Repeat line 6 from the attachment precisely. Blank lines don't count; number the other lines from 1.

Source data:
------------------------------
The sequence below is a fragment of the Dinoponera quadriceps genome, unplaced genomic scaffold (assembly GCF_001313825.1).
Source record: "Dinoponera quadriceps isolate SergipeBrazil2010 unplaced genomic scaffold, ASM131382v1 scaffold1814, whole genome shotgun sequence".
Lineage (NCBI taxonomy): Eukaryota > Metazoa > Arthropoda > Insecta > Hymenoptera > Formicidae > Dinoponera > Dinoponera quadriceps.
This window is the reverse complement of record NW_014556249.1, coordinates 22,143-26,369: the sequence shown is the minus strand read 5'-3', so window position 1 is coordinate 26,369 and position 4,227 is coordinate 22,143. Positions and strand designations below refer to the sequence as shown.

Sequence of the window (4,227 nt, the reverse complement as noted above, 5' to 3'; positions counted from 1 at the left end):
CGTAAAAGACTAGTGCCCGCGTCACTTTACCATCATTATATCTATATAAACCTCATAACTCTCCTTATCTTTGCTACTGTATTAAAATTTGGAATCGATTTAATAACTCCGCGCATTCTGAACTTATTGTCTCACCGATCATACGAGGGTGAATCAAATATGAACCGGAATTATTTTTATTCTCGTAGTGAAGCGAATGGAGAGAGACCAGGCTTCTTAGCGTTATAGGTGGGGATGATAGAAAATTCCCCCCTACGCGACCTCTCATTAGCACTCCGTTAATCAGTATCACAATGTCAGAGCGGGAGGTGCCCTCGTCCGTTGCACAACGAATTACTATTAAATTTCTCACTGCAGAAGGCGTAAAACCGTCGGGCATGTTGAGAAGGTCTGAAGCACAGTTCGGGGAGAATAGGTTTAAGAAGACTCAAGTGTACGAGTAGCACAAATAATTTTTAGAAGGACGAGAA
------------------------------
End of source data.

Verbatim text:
CGTAAAAGACTAGTGCCCGCGTCACTTTACCATCATTATATCTATATAAACCTCATAACTCTCCTTATCTTTGCTACTGTATTAAAATTTGGAATCGATTTAATAACTCCGCGCATTCTGAACTTATTGTCTCACCGATCATACGAGGGTGAATCAAATATGAACCGGAATTATTTTTATTCTCGTAGTGAAGCGAATGGAGAGAGACCAGGCTTCTTAGCGTTATAGGTGGGGATGATAGAAAATTCCCCCCTACGCGACCTCTCATTAGCACTCCGTTAATCAGTATCACAATGTCAGAGCGGGAGGTGCCCTCGTCCGTTGCACAACGAATTACTATTAAATTTCTCACTGCAGAAGGCGTAAAACCGTCGGGCATGTTGAGAAGGTCTGAAGCACAGTTCGGGGAGAATAGGTTTAAGAAGACTCAAGTGTACGAGTAGCACAAATAATTTTTAGAAGGACGAGAA